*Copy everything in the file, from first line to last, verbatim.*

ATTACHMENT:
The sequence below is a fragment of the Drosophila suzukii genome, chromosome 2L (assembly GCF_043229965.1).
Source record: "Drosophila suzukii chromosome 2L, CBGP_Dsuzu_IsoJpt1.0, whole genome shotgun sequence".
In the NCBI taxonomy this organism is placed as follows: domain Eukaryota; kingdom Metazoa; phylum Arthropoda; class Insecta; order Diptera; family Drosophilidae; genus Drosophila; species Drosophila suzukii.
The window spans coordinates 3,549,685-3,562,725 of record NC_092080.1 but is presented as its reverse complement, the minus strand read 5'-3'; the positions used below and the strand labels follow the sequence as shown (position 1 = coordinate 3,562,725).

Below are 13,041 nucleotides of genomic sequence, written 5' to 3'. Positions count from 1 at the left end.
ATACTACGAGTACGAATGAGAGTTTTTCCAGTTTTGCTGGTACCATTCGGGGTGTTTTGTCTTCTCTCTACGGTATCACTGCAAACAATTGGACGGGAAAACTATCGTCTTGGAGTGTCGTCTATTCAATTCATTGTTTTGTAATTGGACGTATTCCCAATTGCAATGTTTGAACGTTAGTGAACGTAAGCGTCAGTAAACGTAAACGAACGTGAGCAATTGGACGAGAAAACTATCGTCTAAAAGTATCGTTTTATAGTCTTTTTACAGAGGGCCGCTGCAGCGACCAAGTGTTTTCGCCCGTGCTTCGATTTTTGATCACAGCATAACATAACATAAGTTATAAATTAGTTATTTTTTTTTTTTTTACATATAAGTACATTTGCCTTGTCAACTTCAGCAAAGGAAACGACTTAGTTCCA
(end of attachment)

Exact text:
The sequence below is a fragment of the Drosophila suzukii genome, chromosome 2L (assembly GCF_043229965.1).
Source record: "Drosophila suzukii chromosome 2L, CBGP_Dsuzu_IsoJpt1.0, whole genome shotgun sequence".
In the NCBI taxonomy this organism is placed as follows: domain Eukaryota; kingdom Metazoa; phylum Arthropoda; class Insecta; order Diptera; family Drosophilidae; genus Drosophila; species Drosophila suzukii.
The window spans coordinates 3,549,685-3,562,725 of record NC_092080.1 but is presented as its reverse complement, the minus strand read 5'-3'; the positions used below and the strand labels follow the sequence as shown (position 1 = coordinate 3,562,725).

Below are 13,041 nucleotides of genomic sequence, written 5' to 3'. Positions count from 1 at the left end.
ATACTACGAGTACGAATGAGAGTTTTTCCAGTTTTGCTGGTACCATTCGGGGTGTTTTGTCTTCTCTCTACGGTATCACTGCAAACAATTGGACGGGAAAACTATCGTCTTGGAGTGTCGTCTATTCAATTCATTGTTTTGTAATTGGACGTATTCCCAATTGCAATGTTTGAACGTTAGTGAACGTAAGCGTCAGTAAACGTAAACGAACGTGAGCAATTGGACGAGAAAACTATCGTCTAAAAGTATCGTTTTATAGTCTTTTTACAGAGGGCCGCTGCAGCGACCAAGTGTTTTCGCCCGTGCTTCGATTTTTGATCACAGCATAACATAACATAAGTTATAAATTAGTTATTTTTTTTTTTTTTACATATAAGTACATTTGCCTTGTCAACTTCAGCAAAGGAAACGACTTAGTTCCA